- Economic growth in the US has been somewhat stronger than expected, while developments in Japan and the euro area appear to be approximately as projected. The rise in prices for Norwegian imported goods, measured in foreign currency, remains low.
- The Federal Reserve kept its key rate unchanged at 1 per cent at its meeting of 9 December, but stated that the "probability of an unwelcome fall in inflation has diminished in recent months and now appears almost equal to that of a rise in inflation. However, with inflation quite low and resource use slack, the [Federal Open Market] Committee believes that policy accommodation can be maintained for a considerable period". The European Central Bank has kept its key rate unchanged at 2 per cent, while the central banks in the UK and Australia have raised their key rates.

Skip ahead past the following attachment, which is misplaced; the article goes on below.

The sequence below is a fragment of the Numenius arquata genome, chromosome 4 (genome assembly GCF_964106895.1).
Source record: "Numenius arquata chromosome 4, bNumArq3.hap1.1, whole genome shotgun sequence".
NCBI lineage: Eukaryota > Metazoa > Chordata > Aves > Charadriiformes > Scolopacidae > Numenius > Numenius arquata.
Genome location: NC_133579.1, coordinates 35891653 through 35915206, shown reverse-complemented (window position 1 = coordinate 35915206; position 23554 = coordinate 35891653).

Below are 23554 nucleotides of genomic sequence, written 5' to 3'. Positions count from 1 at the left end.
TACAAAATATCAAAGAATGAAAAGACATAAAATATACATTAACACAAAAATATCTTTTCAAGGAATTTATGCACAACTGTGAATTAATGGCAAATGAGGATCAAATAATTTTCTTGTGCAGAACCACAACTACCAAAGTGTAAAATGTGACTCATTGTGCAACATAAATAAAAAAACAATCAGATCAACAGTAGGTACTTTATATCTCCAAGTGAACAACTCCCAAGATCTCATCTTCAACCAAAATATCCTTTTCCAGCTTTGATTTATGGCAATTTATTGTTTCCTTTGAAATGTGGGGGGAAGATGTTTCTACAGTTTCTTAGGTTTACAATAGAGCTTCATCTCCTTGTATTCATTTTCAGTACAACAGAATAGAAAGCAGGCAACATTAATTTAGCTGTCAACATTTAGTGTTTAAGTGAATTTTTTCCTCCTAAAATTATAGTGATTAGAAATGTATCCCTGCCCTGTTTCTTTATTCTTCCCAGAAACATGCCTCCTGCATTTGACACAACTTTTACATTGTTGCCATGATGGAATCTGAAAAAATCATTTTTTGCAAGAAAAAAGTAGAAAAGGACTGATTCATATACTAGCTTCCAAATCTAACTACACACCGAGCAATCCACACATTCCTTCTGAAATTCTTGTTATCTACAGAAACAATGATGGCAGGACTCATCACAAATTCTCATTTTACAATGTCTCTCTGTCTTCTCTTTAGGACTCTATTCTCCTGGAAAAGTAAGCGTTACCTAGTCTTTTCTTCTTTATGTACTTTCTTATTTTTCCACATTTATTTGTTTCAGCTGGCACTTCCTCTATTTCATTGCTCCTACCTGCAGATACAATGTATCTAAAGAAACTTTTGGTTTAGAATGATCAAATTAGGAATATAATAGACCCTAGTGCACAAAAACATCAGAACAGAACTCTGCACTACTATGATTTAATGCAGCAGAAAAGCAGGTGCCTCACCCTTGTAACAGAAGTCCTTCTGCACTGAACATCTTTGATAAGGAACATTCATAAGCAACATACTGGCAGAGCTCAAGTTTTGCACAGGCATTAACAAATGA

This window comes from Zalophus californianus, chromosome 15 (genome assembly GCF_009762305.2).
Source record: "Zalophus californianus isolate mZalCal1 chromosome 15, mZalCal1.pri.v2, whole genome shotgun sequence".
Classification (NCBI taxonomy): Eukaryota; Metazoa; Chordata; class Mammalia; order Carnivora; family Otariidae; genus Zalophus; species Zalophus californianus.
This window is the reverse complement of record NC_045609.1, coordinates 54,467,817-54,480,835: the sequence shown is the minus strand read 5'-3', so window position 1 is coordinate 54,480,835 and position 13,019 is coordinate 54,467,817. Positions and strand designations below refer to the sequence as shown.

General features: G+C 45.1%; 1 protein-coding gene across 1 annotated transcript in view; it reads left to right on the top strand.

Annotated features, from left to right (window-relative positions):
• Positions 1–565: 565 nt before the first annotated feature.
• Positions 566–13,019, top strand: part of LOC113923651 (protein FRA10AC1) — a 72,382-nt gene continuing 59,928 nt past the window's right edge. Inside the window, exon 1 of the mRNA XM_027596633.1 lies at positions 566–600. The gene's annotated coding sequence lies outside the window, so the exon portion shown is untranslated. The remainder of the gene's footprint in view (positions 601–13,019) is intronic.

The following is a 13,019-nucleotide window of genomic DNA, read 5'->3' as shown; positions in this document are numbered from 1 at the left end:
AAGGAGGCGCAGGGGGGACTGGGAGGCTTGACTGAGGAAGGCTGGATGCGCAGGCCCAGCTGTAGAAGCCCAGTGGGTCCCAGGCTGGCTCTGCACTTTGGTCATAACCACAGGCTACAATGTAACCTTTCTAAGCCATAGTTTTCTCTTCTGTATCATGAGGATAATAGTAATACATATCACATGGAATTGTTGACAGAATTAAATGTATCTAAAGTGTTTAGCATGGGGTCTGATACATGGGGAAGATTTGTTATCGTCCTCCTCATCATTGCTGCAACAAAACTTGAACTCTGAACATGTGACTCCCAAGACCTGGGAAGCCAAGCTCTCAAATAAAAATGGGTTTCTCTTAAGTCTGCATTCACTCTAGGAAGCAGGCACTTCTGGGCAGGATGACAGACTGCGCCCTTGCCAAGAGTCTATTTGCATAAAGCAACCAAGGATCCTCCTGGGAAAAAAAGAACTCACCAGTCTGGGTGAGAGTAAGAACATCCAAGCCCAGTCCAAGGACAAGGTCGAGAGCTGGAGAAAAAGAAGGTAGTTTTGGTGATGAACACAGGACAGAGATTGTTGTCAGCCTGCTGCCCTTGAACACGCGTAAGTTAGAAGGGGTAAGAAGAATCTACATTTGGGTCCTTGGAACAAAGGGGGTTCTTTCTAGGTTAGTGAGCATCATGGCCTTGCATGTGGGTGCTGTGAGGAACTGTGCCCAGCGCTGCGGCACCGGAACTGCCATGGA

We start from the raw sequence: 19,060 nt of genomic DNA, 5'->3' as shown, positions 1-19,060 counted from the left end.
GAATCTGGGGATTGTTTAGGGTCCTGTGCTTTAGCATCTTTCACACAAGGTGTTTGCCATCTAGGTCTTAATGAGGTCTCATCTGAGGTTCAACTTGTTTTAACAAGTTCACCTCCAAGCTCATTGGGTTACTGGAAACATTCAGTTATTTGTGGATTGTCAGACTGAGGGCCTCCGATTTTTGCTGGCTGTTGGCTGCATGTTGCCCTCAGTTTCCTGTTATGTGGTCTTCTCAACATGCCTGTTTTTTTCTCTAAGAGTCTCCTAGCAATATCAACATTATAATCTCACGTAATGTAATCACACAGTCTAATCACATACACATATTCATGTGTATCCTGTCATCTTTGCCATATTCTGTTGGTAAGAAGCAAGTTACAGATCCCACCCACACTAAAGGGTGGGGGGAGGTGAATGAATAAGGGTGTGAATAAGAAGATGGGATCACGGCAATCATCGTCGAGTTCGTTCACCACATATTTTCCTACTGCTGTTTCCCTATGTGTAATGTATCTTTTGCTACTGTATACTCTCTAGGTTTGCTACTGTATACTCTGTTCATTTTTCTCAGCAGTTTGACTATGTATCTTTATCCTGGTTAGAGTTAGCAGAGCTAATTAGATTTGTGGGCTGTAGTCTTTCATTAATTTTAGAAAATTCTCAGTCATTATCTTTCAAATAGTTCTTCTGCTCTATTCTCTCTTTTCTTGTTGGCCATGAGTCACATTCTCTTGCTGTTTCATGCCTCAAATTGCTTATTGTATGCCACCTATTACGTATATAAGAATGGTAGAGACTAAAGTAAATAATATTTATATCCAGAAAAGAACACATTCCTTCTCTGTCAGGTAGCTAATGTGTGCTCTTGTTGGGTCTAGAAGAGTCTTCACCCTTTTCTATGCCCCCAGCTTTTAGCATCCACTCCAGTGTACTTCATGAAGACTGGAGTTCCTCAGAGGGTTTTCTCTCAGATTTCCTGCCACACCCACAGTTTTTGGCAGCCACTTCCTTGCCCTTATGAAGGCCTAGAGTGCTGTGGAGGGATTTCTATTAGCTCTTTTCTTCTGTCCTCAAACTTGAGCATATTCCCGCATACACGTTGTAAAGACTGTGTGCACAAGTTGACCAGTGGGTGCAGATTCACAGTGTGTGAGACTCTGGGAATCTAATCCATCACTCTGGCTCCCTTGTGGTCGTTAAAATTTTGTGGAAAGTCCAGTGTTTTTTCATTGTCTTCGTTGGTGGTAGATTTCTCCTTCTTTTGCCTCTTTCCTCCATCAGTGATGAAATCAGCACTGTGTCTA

- After recording a new peak in mid-November, oil prices have remained above USD 28 per barrel in recent weeks. Unrest in the Middle East and oil stocks in the US that are lower than normal for this time of year are holding up oil prices.
- Petroleum investment will be high in both 2004 and 2005. More petroleum industry contracts are being awarded to Norwegian enterprises.
- According to preliminary figures from Statistics Norway, mainland GDP growth was fairly high in the third quarter of 2003 and figures for the first half of the year have been revised upwards slightly. Employment increased again during the summer and autumn months. Unemployment has been approximately unchanged in recent months.
- House prices have risen since last summer, while there is still excess capacity in commercial property. Growth in credit to households has risen, while corporate demand for credit is still very low.
- Following the final budget bill for this year and the budget resolution for next year, it appears that fiscal policy is somewhat more expansionary. The effects on inflation ahead are considered to be small.